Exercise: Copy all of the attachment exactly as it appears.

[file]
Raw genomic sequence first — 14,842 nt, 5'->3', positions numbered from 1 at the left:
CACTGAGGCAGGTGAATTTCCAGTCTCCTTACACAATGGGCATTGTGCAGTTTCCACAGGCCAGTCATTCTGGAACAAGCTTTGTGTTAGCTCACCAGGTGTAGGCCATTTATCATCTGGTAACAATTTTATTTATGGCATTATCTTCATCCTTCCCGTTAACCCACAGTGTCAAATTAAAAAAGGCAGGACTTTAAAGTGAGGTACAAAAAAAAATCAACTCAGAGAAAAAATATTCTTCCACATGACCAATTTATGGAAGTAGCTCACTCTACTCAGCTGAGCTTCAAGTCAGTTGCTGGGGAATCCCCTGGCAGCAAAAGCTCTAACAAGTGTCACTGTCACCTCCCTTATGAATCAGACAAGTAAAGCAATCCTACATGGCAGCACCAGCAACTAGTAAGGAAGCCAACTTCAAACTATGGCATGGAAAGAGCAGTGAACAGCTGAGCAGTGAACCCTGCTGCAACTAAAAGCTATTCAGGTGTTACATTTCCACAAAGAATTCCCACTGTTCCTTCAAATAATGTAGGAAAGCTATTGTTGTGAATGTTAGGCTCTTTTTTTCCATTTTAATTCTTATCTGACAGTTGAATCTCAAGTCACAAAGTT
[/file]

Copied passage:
Raw genomic sequence first — 14,842 nt, 5'->3', positions numbered from 1 at the left:
CACTGAGGCAGGTGAATTTCCAGTCTCCTTACACAATGGGCATTGTGCAGTTTCCACAGGCCAGTCATTCTGGAACAAGCTTTGTGTTAGCTCACCAGGTGTAGGCCATTTATCATCTGGTAACAATTTTATTTATGGCATTATCTTCATCCTTCCCGTTAACCCACAGTGTCAAATTAAAAAAGGCAGGACTTTAAAGTGAGGTACAAAAAAAAATCAACTCAGAGAAAAAATATTCTTCCACATGACCAATTTATGGAAGTAGCTCACTCTACTCAGCTGAGCTTCAAGTCAGTTGCTGGGGAATCCCCTGGCAGCAAAAGCTCTAACAAGTGTCACTGTCACCTCCCTTATGAATCAGACAAGTAAAGCAATCCTACATGGCAGCACCAGCAACTAGTAAGGAAGCCAACTTCAAACTATGGCATGGAAAGAGCAGTGAACAGCTGAGCAGTGAACCCTGCTGCAACTAAAAGCTATTCAGGTGTTACATTTCCACAAAGAATTCCCACTGTTCCTTCAAATAATGTAGGAAAGCTATTGTTGTGAATGTTAGGCTCTTTTTTTCCATTTTAATTCTTATCTGACAGTTGAATCTCAAGTCACAAAGTT